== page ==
(Top photo: Moss Side Carnival, 1989. All photos by Matt Smith)
On May Day in 1994, Mattko (AKA Matthew Smith) and his friends drove 10k of sound system from Bristol to London to play in Trafalgar Square as part of a mass demonstration against the Criminal Justice Act. The impending legislation was designed, in part, to quash the increasingly uncontrollable rave scene which had seduced half the nation's youth.
"It was a life changing moment," says Mattko. "It illustrated the power of dance music to unite and create community."
This May Day, Mattko will release Exist to Resist, a book of photographs and essays documenting the parties and protests which took place between 1989 and 1997. It's a scene he lived and breathed. "My intention was to bear witness to this culture and to provide a personal truth to counter mass media and political representation," he says. "Skint and mostly on the dole, I travelled the country during these times doing exactly that."
Since launching this month, Mattko's Kickstarter has raised more than £13,000, so the book will happen. Here's what its creator had to say.
VICE: It's hard to imagine a time when there weren't cameras everywhere, but you point out that, in the late 1980s and early 1990s, it was much more unusual.
Mattko: The scene had existed for quite a few years before I discovered it, and during those years it had consistently been persecuted by authority and the media. Cameras, especially 35mm cameras, were generally distrusted, as were people using them. You could either be press or undercover.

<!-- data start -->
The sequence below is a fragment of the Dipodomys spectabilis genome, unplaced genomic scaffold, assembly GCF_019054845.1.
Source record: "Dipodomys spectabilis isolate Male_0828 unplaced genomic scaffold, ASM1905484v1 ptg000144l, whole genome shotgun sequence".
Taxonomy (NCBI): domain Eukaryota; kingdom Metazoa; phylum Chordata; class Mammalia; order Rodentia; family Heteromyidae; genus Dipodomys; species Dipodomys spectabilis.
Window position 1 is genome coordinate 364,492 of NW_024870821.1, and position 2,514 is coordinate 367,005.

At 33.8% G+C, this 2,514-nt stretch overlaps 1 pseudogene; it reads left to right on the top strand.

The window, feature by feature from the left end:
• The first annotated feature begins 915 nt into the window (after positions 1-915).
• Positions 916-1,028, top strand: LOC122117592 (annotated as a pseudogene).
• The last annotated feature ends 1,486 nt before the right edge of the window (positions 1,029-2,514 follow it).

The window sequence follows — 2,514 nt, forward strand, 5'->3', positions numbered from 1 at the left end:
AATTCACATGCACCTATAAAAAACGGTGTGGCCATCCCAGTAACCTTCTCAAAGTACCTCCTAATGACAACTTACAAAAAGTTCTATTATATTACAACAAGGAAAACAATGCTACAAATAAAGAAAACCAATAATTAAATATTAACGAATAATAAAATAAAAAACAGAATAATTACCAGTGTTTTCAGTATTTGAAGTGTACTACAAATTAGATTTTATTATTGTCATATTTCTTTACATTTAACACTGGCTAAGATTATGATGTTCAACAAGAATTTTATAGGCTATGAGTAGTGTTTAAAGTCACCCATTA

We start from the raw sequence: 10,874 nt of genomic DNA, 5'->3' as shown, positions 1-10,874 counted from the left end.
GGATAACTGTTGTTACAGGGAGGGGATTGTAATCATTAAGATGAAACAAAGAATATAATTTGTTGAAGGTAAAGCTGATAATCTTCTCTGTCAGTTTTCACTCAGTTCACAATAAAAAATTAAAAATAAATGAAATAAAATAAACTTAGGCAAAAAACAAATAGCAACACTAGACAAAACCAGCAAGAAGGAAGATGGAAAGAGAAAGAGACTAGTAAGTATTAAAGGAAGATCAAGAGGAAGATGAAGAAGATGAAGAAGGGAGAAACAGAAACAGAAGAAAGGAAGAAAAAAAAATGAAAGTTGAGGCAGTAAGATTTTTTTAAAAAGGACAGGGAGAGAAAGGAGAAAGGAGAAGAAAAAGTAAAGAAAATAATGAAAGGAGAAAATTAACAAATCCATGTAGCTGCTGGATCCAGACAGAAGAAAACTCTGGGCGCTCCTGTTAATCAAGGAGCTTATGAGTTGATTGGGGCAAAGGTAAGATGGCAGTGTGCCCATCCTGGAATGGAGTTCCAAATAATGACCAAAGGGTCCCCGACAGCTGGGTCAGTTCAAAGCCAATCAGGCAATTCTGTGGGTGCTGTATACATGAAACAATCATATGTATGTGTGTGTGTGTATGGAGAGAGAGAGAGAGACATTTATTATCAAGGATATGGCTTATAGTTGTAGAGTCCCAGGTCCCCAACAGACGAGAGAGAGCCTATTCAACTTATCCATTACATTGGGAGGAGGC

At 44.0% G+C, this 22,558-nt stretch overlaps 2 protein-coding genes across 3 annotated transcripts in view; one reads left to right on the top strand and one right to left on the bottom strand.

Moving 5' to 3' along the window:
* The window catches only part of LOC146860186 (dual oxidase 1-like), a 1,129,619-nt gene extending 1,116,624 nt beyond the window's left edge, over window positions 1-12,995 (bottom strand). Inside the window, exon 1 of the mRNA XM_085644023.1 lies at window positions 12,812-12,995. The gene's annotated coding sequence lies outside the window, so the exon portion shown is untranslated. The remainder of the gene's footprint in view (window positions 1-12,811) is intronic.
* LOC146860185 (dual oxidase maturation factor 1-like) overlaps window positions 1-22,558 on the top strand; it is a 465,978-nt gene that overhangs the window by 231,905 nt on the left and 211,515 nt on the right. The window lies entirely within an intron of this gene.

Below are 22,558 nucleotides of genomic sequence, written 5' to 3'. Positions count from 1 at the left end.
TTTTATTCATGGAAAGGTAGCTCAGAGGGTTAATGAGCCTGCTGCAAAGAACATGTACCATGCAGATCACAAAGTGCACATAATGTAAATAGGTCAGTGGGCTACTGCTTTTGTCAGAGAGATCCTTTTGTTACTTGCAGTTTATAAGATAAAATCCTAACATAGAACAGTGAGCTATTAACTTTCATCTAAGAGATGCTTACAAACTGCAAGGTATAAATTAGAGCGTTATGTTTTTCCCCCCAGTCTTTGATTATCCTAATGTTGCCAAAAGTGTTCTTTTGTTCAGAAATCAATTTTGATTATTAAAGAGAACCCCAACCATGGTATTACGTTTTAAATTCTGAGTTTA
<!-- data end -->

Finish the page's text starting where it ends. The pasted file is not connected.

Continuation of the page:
Do you have key memories from the free party scene that really capture what it was like?
We got invited to do a party in Wales once. When we got there the venue was completely unsuitable; it was way too close to houses and had no parking. So some local lads told us about another party in some woods not far away in the Black Mountains and suggested we go and hook up with them. One of them got in the truck and played navigator for us. During the journey we just seemed to pick up more and more people until there was a massive convoy behind. I remember thinking, 'I hope we don't attract undue attention' as we snaked our way down dual carriageways across the Welsh countryside at 50mph.
Finally, in the middle of the night, we spied lights through the trees in a forest. There was a track and, at the end, what we thought was the entrance to the party. I pulled up at the gate and a bloke ran up to the window shouting and gesticulating wildly, so I turned off the engine, gave him a big smile and said, "Hello, we've come to join the party." He was totally red in the face and furiously shouting "What are you doing? You can't park there! What the fuck are you up to?" It turned out that the event was the first Big Chill that we'd accidentally gatecrashed. It took at least another hour to back everyone out of that lane, and we ended up on the side of Hay Bluff, which was just up the road, partying for the next two days.
How would you describe the link between partying and political resistance?